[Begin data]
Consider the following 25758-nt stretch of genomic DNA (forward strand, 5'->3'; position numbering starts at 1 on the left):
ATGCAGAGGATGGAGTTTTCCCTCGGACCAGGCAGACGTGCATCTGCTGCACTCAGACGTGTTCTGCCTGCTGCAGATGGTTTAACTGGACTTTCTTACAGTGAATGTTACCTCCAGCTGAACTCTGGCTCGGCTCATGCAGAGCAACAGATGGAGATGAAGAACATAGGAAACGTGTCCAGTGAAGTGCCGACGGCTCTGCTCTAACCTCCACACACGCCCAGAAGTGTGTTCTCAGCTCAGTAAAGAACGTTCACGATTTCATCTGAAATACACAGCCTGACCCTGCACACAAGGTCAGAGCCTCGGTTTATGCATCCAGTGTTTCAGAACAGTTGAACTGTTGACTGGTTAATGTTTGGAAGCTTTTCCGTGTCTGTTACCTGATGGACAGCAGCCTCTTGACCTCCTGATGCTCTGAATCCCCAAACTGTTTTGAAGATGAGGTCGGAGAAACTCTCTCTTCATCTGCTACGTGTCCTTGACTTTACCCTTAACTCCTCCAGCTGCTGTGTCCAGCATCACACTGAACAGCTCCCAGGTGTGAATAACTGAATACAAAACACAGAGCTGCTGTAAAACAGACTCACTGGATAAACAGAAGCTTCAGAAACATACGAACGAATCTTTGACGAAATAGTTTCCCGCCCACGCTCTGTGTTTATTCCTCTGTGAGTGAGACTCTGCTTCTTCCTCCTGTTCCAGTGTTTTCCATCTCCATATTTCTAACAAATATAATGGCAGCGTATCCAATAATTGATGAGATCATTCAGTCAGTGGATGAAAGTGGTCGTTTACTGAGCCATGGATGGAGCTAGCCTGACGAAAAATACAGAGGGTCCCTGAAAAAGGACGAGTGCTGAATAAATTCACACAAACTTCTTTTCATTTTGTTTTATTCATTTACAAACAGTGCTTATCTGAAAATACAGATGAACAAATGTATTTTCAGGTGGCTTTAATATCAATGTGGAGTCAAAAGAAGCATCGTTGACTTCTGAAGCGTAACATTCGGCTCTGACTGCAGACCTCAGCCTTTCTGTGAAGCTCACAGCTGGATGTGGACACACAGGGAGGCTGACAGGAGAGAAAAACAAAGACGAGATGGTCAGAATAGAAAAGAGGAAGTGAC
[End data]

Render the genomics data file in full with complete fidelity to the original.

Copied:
Consider the following 25758-nt stretch of genomic DNA (forward strand, 5'->3'; position numbering starts at 1 on the left):
ATGCAGAGGATGGAGTTTTCCCTCGGACCAGGCAGACGTGCATCTGCTGCACTCAGACGTGTTCTGCCTGCTGCAGATGGTTTAACTGGACTTTCTTACAGTGAATGTTACCTCCAGCTGAACTCTGGCTCGGCTCATGCAGAGCAACAGATGGAGATGAAGAACATAGGAAACGTGTCCAGTGAAGTGCCGACGGCTCTGCTCTAACCTCCACACACGCCCAGAAGTGTGTTCTCAGCTCAGTAAAGAACGTTCACGATTTCATCTGAAATACACAGCCTGACCCTGCACACAAGGTCAGAGCCTCGGTTTATGCATCCAGTGTTTCAGAACAGTTGAACTGTTGACTGGTTAATGTTTGGAAGCTTTTCCGTGTCTGTTACCTGATGGACAGCAGCCTCTTGACCTCCTGATGCTCTGAATCCCCAAACTGTTTTGAAGATGAGGTCGGAGAAACTCTCTCTTCATCTGCTACGTGTCCTTGACTTTACCCTTAACTCCTCCAGCTGCTGTGTCCAGCATCACACTGAACAGCTCCCAGGTGTGAATAACTGAATACAAAACACAGAGCTGCTGTAAAACAGACTCACTGGATAAACAGAAGCTTCAGAAACATACGAACGAATCTTTGACGAAATAGTTTCCCGCCCACGCTCTGTGTTTATTCCTCTGTGAGTGAGACTCTGCTTCTTCCTCCTGTTCCAGTGTTTTCCATCTCCATATTTCTAACAAATATAATGGCAGCGTATCCAATAATTGATGAGATCATTCAGTCAGTGGATGAAAGTGGTCGTTTACTGAGCCATGGATGGAGCTAGCCTGACGAAAAATACAGAGGGTCCCTGAAAAAGGACGAGTGCTGAATAAATTCACACAAACTTCTTTTCATTTTGTTTTATTCATTTACAAACAGTGCTTATCTGAAAATACAGATGAACAAATGTATTTTCAGGTGGCTTTAATATCAATGTGGAGTCAAAAGAAGCATCGTTGACTTCTGAAGCGTAACATTCGGCTCTGACTGCAGACCTCAGCCTTTCTGTGAAGCTCACAGCTGGATGTGGACACACAGGGAGGCTGACAGGAGAGAAAAACAAAGACGAGATGGTCAGAATAGAAAAGAGGAAGTGAC